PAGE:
April, May and June, 2011

Welcome to our April-May and now June newsletter. It seems like aeons since our last instalment newsletter and we hope that this is a uniquely personal sensation, which is only shared by you to produce a sense of longing and anticipation (we hope, we pray, we entertain ambitions). The past two months have been yet again an intense art programme, which saw us mount and Australian exhibition in Zimbabwe and a Zimbabwean exhibition in Paris, among other crimes against geography, time zones and biorhythms. It also saw us witness a number of art crimes and misdemeanours as well as art victories, which we have been waiting to share with you so without further ado…

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March, 2011

Happy New Year and (Welcome to Why Art 2011!) and our first newsletter for the year! Yes we are hearing murmurs of complaints in some quarters, March you say? A bit late for Happy New Year, you say? In 2011 with our fourth year of publication almost completed, we have taken the step to acknowledge that our life and career has coerced us or perhaps, prodded and pushed us inexorably from the cosy position of a mild-mannered (though many would disagree) fly on the wall art commentator in Australia to a roaming art advocate, educator, curator and advisor with a geographic span of four or five time zones, countries and continents. This comes not by way of boasting, far from it, rather dear readers by way of an apology and a concession to being mere creatures of flesh and blood and without capacity (yet!) for sleeping fewer than 6 hours a night and teleportation. So we start 2011 with a decision to distil our publishing efforts by making Why art?a bi-monthly publication reporting and commenting on art wherever we are and on issues that are thorns in our sides, without fear or favour, for the sake of quality and avoidance of nervous breakdowns. So without further ado…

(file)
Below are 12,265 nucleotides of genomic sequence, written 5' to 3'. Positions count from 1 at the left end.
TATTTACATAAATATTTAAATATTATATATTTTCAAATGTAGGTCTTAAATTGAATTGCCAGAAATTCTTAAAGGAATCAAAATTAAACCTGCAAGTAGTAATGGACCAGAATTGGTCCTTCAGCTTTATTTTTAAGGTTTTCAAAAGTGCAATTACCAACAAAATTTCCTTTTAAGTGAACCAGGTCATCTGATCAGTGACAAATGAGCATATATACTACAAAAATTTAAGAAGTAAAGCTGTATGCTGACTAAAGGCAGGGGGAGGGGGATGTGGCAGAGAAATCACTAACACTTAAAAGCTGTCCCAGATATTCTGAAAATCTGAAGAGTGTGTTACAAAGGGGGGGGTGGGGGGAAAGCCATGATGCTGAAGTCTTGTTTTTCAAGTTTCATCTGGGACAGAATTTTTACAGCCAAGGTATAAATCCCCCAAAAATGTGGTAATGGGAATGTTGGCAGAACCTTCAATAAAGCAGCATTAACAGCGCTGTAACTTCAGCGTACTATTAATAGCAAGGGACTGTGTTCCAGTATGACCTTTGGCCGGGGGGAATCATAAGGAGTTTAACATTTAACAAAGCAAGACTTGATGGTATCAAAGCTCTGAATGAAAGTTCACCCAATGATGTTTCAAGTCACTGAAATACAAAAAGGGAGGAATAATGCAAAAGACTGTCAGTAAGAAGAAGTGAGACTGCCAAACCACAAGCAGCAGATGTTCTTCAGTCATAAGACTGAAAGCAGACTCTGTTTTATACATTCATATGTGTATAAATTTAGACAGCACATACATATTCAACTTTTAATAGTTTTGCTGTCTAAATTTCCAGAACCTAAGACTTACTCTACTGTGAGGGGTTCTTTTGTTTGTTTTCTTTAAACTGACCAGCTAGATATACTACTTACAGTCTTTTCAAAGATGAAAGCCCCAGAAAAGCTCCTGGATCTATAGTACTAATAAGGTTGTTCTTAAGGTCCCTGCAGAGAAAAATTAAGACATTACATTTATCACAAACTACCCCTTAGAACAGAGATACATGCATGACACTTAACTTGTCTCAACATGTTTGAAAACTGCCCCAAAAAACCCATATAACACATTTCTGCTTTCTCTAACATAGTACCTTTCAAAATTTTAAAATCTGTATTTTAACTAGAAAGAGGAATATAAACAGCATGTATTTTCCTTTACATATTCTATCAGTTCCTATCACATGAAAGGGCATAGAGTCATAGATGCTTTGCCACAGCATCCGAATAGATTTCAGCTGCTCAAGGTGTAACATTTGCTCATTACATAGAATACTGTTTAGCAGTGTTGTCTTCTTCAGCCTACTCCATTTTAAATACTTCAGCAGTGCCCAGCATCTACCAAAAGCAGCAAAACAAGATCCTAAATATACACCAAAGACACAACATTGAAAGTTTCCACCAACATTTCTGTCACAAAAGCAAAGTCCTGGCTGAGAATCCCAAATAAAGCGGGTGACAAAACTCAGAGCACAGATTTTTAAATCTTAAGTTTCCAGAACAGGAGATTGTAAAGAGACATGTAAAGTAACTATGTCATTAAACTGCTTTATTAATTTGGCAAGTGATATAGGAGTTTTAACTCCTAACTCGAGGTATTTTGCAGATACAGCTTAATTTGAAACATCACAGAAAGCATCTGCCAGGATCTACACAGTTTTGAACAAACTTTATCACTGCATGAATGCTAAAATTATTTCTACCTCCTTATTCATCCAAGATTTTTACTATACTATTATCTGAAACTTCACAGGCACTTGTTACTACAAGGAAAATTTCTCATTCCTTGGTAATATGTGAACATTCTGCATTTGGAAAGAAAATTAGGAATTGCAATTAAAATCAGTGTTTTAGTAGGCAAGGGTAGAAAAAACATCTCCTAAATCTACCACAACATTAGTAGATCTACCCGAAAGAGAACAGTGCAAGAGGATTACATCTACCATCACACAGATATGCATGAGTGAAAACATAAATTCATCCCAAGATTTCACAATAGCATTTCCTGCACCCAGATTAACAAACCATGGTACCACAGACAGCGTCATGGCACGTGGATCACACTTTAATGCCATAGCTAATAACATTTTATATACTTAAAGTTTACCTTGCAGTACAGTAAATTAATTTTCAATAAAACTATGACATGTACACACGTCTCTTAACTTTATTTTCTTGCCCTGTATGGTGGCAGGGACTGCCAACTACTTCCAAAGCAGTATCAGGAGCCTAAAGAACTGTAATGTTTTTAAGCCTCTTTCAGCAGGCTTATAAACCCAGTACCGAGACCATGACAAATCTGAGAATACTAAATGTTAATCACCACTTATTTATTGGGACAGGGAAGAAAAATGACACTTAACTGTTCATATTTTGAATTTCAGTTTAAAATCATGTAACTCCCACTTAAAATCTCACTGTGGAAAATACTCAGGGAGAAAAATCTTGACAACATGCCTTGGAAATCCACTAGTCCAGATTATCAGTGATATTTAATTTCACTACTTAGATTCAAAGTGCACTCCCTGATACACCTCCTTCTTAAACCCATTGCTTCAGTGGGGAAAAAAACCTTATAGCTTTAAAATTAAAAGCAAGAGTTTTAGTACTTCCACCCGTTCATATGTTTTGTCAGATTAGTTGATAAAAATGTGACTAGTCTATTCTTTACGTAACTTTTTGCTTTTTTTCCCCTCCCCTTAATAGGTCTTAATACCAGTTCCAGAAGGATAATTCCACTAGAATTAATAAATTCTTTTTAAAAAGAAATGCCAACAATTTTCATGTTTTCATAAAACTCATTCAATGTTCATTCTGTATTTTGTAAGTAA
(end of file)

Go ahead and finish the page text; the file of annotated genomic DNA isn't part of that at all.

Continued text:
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December, 2010

Welcome to the December newsletter and the first days of 2010! Just imagine what people in 1910 were in for and this might give us an idea of what the next century might be capable of. Speaking of flights of futurist fancies and unscientific fiction, in December, Antipodes was magically transformed, at least according to the words of our esteemed, dynamic action man Minister for Environment, Heritage and errr the Arts at the launch of the MCA Summer Season. The Honourable former lead singer of Midnight Oil was introduced as a “great supporter of the arts” by the venerable Directrice of MCA, Ms Macgregor, (we guess Ms Director missed Mr Garrett’s conspicuous silence during the Bill Henson incident). Be that as it may, we also learnt how to appreciate which side our bread is buttered on, when from The Right Honourable told us that Sydney art world and the MCA is uniquely privileged to have support of sponsors and philanthropist, without whom art it seems would not exist. Far be it for us to suggest heretically that an advocate for the arts should argue that in fact the sponsors should feel lucky and privileged to support the arts and that philanthropy in Australia is nowhere near the levels in other countries (neither is the government support for the arts for that matter!) To end the trip back to the future, we were advised that Australia is now darn near the centre of the art universe and that all urban – rural inequities have been erased and in one fell paradigm shift the Minister proceeded to advise a roomful of art professionals that our art is “eye-popping” and “DNA quivering” – good to know. and he clearly enjoyed his “yarn” on the subject and would have probably thrown another shrimp on the barbie to prove it. Alas we were all eating sushi that night. And we laughed and we cried and wondered that may be 2009 has been more a year for bureaucrats and demagogues than artists but here we are still standing, so without further ado…